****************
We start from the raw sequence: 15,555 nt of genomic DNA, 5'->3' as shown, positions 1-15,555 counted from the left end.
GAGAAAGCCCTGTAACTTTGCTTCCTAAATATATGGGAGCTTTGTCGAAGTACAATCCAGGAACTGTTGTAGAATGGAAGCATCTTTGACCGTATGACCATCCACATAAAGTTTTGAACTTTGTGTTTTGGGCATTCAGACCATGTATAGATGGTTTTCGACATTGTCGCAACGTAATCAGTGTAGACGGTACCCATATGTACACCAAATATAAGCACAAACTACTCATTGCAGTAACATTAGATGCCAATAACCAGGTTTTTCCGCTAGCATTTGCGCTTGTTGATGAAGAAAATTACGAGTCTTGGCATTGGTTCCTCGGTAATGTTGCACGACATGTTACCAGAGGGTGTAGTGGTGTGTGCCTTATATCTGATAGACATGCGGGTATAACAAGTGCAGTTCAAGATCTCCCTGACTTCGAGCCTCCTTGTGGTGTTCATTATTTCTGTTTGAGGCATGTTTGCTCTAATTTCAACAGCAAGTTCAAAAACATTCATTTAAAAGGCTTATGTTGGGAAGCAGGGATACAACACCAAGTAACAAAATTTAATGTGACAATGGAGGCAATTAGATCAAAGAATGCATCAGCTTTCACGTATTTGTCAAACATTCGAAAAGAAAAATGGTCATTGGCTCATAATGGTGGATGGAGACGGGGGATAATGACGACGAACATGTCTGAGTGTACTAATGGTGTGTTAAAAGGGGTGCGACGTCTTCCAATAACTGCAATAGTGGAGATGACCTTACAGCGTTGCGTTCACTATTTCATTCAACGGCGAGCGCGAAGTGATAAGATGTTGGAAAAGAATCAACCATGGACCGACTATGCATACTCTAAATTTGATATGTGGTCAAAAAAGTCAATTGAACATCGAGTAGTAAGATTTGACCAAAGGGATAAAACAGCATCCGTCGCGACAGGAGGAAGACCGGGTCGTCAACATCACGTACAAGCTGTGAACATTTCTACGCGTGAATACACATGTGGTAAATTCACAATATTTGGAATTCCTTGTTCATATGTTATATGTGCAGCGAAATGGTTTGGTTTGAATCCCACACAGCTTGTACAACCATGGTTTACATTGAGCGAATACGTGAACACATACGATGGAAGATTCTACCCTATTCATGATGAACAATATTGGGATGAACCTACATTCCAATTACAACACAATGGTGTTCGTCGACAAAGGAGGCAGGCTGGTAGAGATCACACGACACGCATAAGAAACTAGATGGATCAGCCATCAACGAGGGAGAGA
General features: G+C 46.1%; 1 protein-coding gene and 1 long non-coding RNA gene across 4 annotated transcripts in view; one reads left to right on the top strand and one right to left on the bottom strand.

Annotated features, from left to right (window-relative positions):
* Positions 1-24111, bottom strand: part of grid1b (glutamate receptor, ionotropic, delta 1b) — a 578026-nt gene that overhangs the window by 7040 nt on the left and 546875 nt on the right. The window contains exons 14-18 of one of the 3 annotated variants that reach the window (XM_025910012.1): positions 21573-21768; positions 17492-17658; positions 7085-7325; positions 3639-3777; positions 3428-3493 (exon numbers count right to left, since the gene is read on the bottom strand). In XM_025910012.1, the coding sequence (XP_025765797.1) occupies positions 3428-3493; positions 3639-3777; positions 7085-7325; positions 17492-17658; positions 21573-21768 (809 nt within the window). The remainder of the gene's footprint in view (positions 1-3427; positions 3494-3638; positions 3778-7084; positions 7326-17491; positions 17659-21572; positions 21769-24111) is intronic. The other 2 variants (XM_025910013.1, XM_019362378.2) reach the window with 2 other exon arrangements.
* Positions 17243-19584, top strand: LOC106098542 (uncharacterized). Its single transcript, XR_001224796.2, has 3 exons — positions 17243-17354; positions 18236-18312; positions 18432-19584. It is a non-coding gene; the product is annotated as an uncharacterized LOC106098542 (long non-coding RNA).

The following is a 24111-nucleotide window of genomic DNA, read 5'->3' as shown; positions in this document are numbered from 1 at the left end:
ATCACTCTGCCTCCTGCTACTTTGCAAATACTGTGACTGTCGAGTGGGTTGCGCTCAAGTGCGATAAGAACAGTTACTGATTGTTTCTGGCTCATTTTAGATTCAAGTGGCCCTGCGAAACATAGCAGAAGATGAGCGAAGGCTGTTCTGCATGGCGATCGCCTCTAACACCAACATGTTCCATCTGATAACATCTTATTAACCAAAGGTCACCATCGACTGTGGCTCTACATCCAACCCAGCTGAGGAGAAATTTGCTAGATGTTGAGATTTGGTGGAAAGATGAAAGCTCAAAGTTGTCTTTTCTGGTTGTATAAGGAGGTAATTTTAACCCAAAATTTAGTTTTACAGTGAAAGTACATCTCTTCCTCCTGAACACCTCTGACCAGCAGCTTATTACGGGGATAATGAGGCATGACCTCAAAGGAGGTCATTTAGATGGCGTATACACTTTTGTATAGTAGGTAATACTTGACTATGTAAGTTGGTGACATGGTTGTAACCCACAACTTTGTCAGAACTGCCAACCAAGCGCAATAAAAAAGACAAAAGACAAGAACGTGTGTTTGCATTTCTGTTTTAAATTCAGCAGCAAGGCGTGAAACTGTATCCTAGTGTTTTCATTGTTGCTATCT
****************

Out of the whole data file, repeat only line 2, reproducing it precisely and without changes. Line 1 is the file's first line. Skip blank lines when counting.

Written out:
GAGAAAGCCCTGTAACTTTGCTTCCTAAATATATGGGAGCTTTGTCGAAGTACAATCCAGGAACTGTTGTAGAATGGAAGCATCTTTGACCGTATGACCATCCACATAAAGTTTTGAACTTTGTGTTTTGGGCATTCAGACCATGTATAGATGGTTTTCGACATTGTCGCAACGTAATCAGTGTAGACGGTACCCATATGTACACCAAATATAAGCACAAACTACTCATTGCAGTAACATTAGATGCCAATAACCAGGTTTTTCCGCTAGCATTTGCGCTTGTTGATGAAGAAAATTACGAGTCTTGGCATTGGTTCCTCGGTAATGTTGCACGACATGTTACCAGAGGGTGTAGTGGTGTGTGCCTTATATCTGATAGACATGCGGGTATAACAAGTGCAGTTCAAGATCTCCCTGACTTCGAGCCTCCTTGTGGTGTTCATTATTTCTGTTTGAGGCATGTTTGCTCTAATTTCAACAGCAAGTTCAAAAACATTCATTTAAAAGGCTTATGTTGGGAAGCAGGGATACAACACCAAGTAACAAAATTTAATGTGACAATGGAGGCAATTAGATCAAAGAATGCATCAGCTTTCACGTATTTGTCAAACATTCGAAAAGAAAAATGGTCATTGGCTCATAATGGTGGATGGAGACGGGGGATAATGACGACGAACATGTCTGAGTGTACTAATGGTGTGTTAAAAGGGGTGCGACGTCTTCCAATAACTGCAATAGTGGAGATGACCTTACAGCGTTGCGTTCACTATTTCATTCAACGGCGAGCGCGAAGTGATAAGATGTTGGAAAAGAATCAACCATGGACCGACTATGCATACTCTAAATTTGATATGTGGTCAAAAAAGTCAATTGAACATCGAGTAGTAAGATTTGACCAAAGGGATAAAACAGCATCCGTCGCGACAGGAGGAAGACCGGGTCGTCAACATCACGTACAAGCTGTGAACATTTCTACGCGTGAATACACATGTGGTAAATTCACAATATTTGGAATTCCTTGTTCATATGTTATATGTGCAGCGAAATGGTTTGGTTTGAATCCCACACAGCTTGTACAACCATGGTTTACATTGAGCGAATACGTGAACACATACGATGGAAGATTCTACCCTATTCATGATGAACAATATTGGGATGAACCTACATTCCAATTACAACACAATGGTGTTCGTCGACAAAGGAGGCAGGCTGGTAGAGATCACACGACACGCATAAGAAACTAGATGGATCAGCCATCAACGAGGGAGAGA